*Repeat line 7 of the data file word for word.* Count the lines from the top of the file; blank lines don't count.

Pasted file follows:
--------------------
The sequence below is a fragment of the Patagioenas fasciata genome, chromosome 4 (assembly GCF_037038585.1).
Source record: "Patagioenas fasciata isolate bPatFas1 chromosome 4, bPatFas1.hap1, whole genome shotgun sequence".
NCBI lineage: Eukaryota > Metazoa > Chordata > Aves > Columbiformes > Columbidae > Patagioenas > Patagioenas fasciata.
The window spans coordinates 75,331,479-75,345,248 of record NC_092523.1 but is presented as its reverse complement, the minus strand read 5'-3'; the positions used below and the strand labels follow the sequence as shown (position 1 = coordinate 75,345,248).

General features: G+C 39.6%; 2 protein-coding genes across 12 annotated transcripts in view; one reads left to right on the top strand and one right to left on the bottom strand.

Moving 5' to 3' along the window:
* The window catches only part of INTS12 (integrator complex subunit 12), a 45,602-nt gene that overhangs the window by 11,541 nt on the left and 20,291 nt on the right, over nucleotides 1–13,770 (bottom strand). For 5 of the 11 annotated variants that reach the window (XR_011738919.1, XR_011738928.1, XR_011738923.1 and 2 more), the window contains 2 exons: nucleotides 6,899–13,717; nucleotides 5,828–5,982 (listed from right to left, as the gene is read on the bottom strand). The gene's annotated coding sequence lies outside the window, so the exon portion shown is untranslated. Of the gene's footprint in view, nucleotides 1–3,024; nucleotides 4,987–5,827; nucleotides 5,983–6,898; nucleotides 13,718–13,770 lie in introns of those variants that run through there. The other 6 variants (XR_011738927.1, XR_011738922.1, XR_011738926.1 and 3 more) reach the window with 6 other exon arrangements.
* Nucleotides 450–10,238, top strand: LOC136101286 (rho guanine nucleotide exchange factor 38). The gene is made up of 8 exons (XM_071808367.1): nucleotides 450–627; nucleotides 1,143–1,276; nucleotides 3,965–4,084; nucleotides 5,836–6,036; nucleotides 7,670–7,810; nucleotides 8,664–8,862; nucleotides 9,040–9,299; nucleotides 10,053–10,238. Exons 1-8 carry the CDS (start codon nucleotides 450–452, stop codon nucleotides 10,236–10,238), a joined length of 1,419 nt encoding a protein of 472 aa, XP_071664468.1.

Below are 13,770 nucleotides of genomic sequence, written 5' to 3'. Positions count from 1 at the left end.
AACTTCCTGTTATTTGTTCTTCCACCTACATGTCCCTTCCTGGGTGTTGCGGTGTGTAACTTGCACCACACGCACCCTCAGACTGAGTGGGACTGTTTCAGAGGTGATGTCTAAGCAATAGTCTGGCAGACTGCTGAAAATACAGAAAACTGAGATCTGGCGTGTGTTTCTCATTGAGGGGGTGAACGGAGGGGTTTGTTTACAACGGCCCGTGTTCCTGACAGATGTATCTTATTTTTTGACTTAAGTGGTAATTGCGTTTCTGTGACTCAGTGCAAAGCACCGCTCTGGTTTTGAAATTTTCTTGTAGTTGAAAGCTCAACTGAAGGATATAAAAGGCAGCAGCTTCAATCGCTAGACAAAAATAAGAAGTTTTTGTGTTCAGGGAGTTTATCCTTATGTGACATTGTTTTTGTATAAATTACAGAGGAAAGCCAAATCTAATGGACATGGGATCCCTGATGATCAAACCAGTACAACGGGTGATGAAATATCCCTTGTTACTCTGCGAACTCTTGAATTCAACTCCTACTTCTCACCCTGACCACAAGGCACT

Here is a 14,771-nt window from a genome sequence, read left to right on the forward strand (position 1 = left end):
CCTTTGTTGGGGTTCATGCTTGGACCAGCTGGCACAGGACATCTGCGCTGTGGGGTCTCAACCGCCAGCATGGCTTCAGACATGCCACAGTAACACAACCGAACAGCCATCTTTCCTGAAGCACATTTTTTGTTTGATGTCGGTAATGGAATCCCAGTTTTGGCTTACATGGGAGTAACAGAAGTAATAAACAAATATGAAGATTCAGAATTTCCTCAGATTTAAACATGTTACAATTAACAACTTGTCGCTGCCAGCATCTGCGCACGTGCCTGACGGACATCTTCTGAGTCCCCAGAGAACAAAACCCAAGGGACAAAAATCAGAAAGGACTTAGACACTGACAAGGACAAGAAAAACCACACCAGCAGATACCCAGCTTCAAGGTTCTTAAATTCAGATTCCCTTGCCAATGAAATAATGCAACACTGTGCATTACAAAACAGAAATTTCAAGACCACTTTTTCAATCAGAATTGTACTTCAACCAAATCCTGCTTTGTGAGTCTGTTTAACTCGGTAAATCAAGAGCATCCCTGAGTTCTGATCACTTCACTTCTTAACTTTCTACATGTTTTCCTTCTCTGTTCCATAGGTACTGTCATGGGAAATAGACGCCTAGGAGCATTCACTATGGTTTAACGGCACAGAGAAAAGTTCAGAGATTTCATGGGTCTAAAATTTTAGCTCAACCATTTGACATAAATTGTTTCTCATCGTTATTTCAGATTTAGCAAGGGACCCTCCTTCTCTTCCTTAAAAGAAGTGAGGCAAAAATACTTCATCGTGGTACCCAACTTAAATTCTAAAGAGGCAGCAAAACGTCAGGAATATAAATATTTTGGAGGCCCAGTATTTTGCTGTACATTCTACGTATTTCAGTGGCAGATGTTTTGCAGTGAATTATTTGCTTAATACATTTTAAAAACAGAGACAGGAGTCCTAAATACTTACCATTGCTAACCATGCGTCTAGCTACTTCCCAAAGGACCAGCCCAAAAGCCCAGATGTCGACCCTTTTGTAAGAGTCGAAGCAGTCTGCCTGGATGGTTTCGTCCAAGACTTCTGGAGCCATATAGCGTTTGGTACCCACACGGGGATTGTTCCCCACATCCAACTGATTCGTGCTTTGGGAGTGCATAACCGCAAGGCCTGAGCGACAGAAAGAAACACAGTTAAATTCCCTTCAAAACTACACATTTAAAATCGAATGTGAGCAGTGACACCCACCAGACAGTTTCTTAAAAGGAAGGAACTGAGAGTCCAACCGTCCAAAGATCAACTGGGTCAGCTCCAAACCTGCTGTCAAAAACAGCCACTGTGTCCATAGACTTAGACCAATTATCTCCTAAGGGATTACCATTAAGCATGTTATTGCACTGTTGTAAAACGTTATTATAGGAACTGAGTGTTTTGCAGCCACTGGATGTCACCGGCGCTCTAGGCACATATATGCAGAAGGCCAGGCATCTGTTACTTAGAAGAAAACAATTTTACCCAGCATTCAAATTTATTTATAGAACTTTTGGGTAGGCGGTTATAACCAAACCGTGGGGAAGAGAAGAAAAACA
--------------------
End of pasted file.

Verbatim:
* The window catches only part of INTS12 (integrator complex subunit 12), a 45,602-nt gene that overhangs the window by 11,541 nt on the left and 20,291 nt on the right, over nucleotides 1–13,770 (bottom strand). For 5 of the 11 annotated variants that reach the window (XR_011738919.1, XR_011738928.1, XR_011738923.1 and 2 more), the window contains 2 exons: nucleotides 6,899–13,717; nucleotides 5,828–5,982 (listed from right to left, as the gene is read on the bottom strand). The gene's annotated coding sequence lies outside the window, so the exon portion shown is untranslated. Of the gene's footprint in view, nucleotides 1–3,024; nucleotides 4,987–5,827; nucleotides 5,983–6,898; nucleotides 13,718–13,770 lie in introns of those variants that run through there. The other 6 variants (XR_011738927.1, XR_011738922.1, XR_011738926.1 and 3 more) reach the window with 6 other exon arrangements.